Sofia Kenin: won the Australian Open, stumbled a bit as a follow-up, then found her winner's mentality (if not her "A"-game) just in time for the world to shut down
Elena Rybakina: at the time of the season's suspension, she led the tour in wins (21) and finals (4), had won a title, reached the Top 20 and won her first slam MD matches. She may have been in line to plant a flag in Indian Wells as a future slam title run predictor ala Osaka and Andreescu (2018-19).
Simona Halep: even more "chill" than usual, Halep reached the AO semis and played/won Dubai as if it was a "fifth major"
Garbine Muguruza & Conchita Martinez: Spaniards in arms, Muguruza had rediscovered her on-court balance and reached the AO final, while new coach Martinez was announced as a 2020 Hall of Fame inductee
Hsieh Su-wei & Barbora Strycova: 17-1 on the season, they'd won three titles, reached five straight finals (dating back to '19) and were runners-up at the AO
Serena Williams: in Auckland, she'd won her first title since becoming a mother. Getting ahead of the tour itself, Williams has already announced a personal six-week "solitude" break.
Ons Jabeur: after ending Caroline Wozniacki's career in Melbourne, she'd become the first Arab woman to reach a slam singles QF, reach a Premier QF (Doha) and rank in the Top 40
Leylah Fernandez and Leonie Kung: even without Andreescu on tour, 17-year old Fernandez had given Canada a tour singles finalist in Acapulco, making her the second youngest (Gauff) player in the Top 125. 18-year old Swiss Kung had reached the Hua Hin final in just her second career WTA main draw appearance.
The Bracelet: Aleksandra Krunic's status as Serbia's Fed Cup Good Luck Charm showed continued strength in the February Europe/Africa Zone I competition, as she'd joined with Nina Stojanovic to win three deciding doubles matches to advance the nation to the (now postponed) Playoffs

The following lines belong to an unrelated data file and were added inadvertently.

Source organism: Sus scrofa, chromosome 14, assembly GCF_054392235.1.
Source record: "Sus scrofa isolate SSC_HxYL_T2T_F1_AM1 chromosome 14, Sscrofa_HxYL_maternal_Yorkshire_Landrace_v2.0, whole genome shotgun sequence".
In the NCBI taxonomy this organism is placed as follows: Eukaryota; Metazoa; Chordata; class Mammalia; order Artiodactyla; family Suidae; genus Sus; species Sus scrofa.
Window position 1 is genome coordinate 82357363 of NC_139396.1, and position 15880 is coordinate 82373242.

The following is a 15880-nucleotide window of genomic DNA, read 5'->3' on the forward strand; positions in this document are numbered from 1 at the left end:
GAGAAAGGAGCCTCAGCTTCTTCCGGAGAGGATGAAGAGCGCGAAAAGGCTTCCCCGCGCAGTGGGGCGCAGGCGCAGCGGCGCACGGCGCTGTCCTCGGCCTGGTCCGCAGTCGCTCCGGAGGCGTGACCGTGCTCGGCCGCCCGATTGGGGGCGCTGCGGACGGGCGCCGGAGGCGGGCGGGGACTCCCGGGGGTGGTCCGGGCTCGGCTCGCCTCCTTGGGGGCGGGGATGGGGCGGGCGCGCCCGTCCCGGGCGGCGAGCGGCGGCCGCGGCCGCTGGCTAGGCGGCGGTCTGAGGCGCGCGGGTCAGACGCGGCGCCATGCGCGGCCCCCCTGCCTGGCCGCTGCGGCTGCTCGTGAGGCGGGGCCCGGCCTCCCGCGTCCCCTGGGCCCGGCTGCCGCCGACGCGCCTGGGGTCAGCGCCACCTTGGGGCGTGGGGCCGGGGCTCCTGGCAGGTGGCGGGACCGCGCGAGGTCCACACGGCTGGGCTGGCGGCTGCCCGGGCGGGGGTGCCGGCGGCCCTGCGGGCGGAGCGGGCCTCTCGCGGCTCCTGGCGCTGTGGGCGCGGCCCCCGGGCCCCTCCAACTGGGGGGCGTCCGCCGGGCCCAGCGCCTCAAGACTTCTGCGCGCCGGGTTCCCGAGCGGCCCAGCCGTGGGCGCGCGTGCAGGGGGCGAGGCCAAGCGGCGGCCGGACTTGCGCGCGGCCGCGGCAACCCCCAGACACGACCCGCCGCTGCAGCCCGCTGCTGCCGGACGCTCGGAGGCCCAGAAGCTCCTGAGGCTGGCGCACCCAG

Renata Zarazua and Giuliana Olmos: in Acapulco, Zarazua had become the first woman from Mexico to reach a tour-level singles semi in 27 years, while countrywoman Olmos' doubles title had made her the first Mexican representative to win *any* tour title in Mexico. Zarazua had reached the QF in a $25K challenger in Irapuato, MEX when the ITF suspended play.
Asia Muhammad & Taylor Townsend: they'd won a tour title in Auckland (their first as a duo) and at the WTA 125 Series event in Indian Wells just days before the big event was called off
Sania Mirza: in her first event back since missing more than two years while having a baby, Mirza had won her 42nd career WTA doubles title in Hobart, then teamed with Ankita Raina in March's delayed Fed Cup Asia/Oceania I Zone play (her first FC action since '16) to win two deciding doubles matches and clinch a third tie victory to lead India into the (eventual) World Group Playoffs for the first time ever
Victoria Jimenez Kasintseva: at the AO, after saving a MP early in the tournament, VJK had gone on to become the first Andoran to win a slam junior singles crown
Yui Kamiji and Jordanne Whiley: with #1 Diede de Groot hitting her first significant career roadblock, Kamiji claimed her first wheelchair singles slam in over two years in Melbourne, while teaming with best friend Whiley (fully back from her pregnancy break) to win their tenth WD slam crown (first since '17). In the last rankings, #2 Kamiji had edged to within 1000 points of de Groot, while Whiley had returned to the Top 5.
Anastasia Rodionova: the Aussie won Tennis Australia's Wild Card Playoff tournament to reach the AO MD, where she'd posted her maiden MD win in her home major. Her doubles title in Hua Hin was the first of her WTA career (she'd been 0-6 in finals).
Generation PDQ: Kenin's AO win was the fifth in the last six majors by a member of GenPDQ. Additionally, through the opening thirteen events this season, six finalists (one winner) were aged 20 or younger. In the scheduled ranking update in a week, nine of the Top 100 will be 20-or-under, as will 24 of the Top 200.

Bianca Andreescu: she hasn't played since her October knee injury at the WTA Finals. At first disappointed that the injury would keep her from defending her Indian Wells title, it turned out that even a healthy Andreescu wouldn't been trying to win back-to-back crowns in California. With another month and a half (at least) to rehab, the Canadian will (hopefully) be looking to burst back onto the scene later this year. Maybe just like she did last summer in Toronto.